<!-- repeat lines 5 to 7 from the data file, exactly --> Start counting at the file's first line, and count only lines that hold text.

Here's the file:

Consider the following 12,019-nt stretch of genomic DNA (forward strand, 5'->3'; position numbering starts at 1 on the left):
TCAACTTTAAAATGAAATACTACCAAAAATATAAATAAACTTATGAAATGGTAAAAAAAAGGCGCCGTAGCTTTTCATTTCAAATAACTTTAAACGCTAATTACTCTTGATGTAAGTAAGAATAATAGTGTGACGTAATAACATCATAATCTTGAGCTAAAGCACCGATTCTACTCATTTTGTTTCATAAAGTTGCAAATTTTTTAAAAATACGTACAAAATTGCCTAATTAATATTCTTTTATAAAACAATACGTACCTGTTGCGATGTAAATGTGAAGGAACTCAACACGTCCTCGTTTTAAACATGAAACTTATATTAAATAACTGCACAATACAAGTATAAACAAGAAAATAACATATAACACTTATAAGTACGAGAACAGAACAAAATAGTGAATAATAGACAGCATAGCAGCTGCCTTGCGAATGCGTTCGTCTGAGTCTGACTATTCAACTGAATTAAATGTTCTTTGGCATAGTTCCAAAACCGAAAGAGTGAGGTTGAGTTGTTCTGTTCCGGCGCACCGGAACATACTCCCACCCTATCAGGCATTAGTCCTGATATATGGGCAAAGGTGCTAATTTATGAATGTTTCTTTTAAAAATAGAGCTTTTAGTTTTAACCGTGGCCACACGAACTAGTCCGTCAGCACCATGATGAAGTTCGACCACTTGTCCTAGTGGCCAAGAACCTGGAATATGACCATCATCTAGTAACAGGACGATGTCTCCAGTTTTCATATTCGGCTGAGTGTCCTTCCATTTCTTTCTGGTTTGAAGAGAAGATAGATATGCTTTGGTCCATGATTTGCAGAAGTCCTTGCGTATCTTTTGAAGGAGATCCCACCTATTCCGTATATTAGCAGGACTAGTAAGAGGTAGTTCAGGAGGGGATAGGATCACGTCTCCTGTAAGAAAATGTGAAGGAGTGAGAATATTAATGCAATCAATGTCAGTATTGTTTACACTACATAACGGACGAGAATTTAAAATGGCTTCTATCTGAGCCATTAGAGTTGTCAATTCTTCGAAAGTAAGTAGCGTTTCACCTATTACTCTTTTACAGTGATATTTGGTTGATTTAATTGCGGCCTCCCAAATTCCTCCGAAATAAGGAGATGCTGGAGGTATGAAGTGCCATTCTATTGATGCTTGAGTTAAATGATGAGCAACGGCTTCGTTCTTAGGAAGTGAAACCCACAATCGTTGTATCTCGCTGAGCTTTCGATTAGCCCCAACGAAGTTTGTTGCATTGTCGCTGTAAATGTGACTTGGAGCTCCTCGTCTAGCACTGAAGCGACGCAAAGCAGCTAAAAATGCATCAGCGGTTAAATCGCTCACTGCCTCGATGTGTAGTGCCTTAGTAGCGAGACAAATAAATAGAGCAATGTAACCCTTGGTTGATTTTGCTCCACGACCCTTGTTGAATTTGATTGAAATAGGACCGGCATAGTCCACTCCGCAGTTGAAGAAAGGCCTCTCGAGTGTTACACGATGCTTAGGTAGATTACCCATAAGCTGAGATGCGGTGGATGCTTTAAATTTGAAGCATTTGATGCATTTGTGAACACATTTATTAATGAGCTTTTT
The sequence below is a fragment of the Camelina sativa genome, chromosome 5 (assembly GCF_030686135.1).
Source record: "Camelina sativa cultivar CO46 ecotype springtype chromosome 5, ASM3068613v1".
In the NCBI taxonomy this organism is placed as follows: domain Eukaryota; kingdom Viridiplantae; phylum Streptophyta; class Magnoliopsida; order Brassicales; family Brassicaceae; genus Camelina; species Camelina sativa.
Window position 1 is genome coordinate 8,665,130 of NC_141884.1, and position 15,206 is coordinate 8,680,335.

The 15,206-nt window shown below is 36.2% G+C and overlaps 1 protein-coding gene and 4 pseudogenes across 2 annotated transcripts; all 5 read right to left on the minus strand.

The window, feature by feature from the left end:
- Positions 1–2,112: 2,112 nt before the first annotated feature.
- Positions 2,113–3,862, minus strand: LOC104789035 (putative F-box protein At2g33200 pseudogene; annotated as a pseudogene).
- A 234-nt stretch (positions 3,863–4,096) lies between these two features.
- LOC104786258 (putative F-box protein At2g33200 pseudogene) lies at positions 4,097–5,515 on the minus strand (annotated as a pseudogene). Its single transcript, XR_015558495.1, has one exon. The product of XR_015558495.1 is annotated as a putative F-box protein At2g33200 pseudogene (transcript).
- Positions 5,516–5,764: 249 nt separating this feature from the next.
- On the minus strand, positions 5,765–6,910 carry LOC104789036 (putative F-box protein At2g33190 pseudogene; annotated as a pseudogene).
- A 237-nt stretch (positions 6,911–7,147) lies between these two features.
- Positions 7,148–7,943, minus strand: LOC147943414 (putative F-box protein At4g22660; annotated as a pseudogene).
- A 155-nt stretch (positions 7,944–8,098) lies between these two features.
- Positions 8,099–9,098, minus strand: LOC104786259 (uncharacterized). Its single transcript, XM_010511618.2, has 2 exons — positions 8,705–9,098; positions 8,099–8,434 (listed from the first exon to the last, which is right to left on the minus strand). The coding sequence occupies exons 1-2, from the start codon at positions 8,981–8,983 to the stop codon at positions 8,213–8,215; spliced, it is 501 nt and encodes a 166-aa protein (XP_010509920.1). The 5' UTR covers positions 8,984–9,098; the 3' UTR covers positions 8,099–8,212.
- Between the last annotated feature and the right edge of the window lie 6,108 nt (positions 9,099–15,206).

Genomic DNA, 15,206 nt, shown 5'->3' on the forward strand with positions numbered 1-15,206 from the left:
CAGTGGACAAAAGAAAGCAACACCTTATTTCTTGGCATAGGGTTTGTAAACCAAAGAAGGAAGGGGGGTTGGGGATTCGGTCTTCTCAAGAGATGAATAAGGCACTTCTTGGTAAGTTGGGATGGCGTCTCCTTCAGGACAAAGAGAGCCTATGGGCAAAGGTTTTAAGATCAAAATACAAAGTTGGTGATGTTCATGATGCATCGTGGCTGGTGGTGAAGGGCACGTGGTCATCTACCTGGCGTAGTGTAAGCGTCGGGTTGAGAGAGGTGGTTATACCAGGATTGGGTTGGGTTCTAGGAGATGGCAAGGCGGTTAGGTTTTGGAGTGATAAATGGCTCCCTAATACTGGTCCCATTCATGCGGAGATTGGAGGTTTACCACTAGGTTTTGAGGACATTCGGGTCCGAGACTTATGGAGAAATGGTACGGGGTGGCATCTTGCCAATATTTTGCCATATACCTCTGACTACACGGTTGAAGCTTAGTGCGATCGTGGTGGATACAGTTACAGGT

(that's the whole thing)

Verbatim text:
In the NCBI taxonomy this organism is placed as follows: domain Eukaryota; kingdom Viridiplantae; phylum Streptophyta; class Magnoliopsida; order Brassicales; family Brassicaceae; genus Camelina; species Camelina sativa.
Window position 1 is genome coordinate 8,665,130 of NC_141884.1, and position 15,206 is coordinate 8,680,335.

The 15,206-nt window shown below is 36.2% G+C and overlaps 1 protein-coding gene and 4 pseudogenes across 2 annotated transcripts; all 5 read right to left on the minus strand.